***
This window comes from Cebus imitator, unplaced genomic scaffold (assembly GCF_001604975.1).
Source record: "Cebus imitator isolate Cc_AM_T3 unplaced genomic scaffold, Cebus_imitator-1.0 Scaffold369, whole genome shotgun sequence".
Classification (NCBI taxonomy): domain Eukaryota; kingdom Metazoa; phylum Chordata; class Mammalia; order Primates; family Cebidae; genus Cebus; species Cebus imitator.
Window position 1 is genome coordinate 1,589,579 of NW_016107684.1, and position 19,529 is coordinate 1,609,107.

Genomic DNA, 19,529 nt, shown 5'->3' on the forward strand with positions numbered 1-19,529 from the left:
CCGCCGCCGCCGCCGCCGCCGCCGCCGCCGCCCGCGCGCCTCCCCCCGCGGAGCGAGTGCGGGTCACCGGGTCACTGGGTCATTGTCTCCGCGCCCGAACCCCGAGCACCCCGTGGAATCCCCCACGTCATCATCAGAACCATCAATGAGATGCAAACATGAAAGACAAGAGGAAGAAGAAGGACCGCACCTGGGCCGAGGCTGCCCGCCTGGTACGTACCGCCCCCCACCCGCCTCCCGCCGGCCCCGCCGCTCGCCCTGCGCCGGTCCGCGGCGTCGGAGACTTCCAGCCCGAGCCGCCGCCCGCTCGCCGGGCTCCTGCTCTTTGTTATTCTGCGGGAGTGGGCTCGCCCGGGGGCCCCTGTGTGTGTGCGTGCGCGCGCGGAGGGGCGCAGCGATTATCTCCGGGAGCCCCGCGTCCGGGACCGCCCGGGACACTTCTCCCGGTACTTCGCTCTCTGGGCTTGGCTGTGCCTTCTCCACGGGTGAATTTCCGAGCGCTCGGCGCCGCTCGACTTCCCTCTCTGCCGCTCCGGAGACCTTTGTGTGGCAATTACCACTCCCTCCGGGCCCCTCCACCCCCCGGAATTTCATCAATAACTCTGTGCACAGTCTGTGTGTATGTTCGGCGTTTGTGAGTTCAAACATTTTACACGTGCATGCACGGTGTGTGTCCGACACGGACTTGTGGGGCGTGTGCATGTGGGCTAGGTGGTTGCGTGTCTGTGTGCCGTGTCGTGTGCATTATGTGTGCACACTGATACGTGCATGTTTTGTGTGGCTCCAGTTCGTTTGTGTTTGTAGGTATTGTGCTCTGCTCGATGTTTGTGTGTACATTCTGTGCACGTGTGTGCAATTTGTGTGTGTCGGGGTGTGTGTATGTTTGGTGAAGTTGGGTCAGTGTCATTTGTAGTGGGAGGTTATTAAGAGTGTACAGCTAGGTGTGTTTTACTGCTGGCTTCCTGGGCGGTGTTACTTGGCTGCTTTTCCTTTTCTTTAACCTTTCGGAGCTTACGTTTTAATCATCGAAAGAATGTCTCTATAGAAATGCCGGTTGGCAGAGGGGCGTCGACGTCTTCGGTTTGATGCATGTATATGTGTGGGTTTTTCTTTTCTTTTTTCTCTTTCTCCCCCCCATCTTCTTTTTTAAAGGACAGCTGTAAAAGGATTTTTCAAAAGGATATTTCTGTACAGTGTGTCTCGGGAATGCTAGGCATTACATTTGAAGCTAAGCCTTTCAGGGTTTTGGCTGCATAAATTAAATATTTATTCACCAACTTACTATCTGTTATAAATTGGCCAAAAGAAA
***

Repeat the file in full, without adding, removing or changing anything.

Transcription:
This window comes from Cebus imitator, unplaced genomic scaffold (assembly GCF_001604975.1).
Source record: "Cebus imitator isolate Cc_AM_T3 unplaced genomic scaffold, Cebus_imitator-1.0 Scaffold369, whole genome shotgun sequence".
Classification (NCBI taxonomy): domain Eukaryota; kingdom Metazoa; phylum Chordata; class Mammalia; order Primates; family Cebidae; genus Cebus; species Cebus imitator.
Window position 1 is genome coordinate 1,589,579 of NW_016107684.1, and position 19,529 is coordinate 1,609,107.

Genomic DNA, 19,529 nt, shown 5'->3' on the forward strand with positions numbered 1-19,529 from the left:
CCGCCGCCGCCGCCGCCGCCGCCGCCGCCGCCCGCGCGCCTCCCCCCGCGGAGCGAGTGCGGGTCACCGGGTCACTGGGTCATTGTCTCCGCGCCCGAACCCCGAGCACCCCGTGGAATCCCCCACGTCATCATCAGAACCATCAATGAGATGCAAACATGAAAGACAAGAGGAAGAAGAAGGACCGCACCTGGGCCGAGGCTGCCCGCCTGGTACGTACCGCCCCCCACCCGCCTCCCGCCGGCCCCGCCGCTCGCCCTGCGCCGGTCCGCGGCGTCGGAGACTTCCAGCCCGAGCCGCCGCCCGCTCGCCGGGCTCCTGCTCTTTGTTATTCTGCGGGAGTGGGCTCGCCCGGGGGCCCCTGTGTGTGTGCGTGCGCGCGCGGAGGGGCGCAGCGATTATCTCCGGGAGCCCCGCGTCCGGGACCGCCCGGGACACTTCTCCCGGTACTTCGCTCTCTGGGCTTGGCTGTGCCTTCTCCACGGGTGAATTTCCGAGCGCTCGGCGCCGCTCGACTTCCCTCTCTGCCGCTCCGGAGACCTTTGTGTGGCAATTACCACTCCCTCCGGGCCCCTCCACCCCCCGGAATTTCATCAATAACTCTGTGCACAGTCTGTGTGTATGTTCGGCGTTTGTGAGTTCAAACATTTTACACGTGCATGCACGGTGTGTGTCCGACACGGACTTGTGGGGCGTGTGCATGTGGGCTAGGTGGTTGCGTGTCTGTGTGCCGTGTCGTGTGCATTATGTGTGCACACTGATACGTGCATGTTTTGTGTGGCTCCAGTTCGTTTGTGTTTGTAGGTATTGTGCTCTGCTCGATGTTTGTGTGTACATTCTGTGCACGTGTGTGCAATTTGTGTGTGTCGGGGTGTGTGTATGTTTGGTGAAGTTGGGTCAGTGTCATTTGTAGTGGGAGGTTATTAAGAGTGTACAGCTAGGTGTGTTTTACTGCTGGCTTCCTGGGCGGTGTTACTTGGCTGCTTTTCCTTTTCTTTAACCTTTCGGAGCTTACGTTTTAATCATCGAAAGAATGTCTCTATAGAAATGCCGGTTGGCAGAGGGGCGTCGACGTCTTCGGTTTGATGCATGTATATGTGTGGGTTTTTCTTTTCTTTTTTCTCTTTCTCCCCCCCATCTTCTTTTTTAAAGGACAGCTGTAAAAGGATTTTTCAAAAGGATATTTCTGTACAGTGTGTCTCGGGAATGCTAGGCATTACATTTGAAGCTAAGCCTTTCAGGGTTTTGGCTGCATAAATTAAATATTTATTCACCAACTTACTATCTGTTATAAATTGGCCAAAAGAAA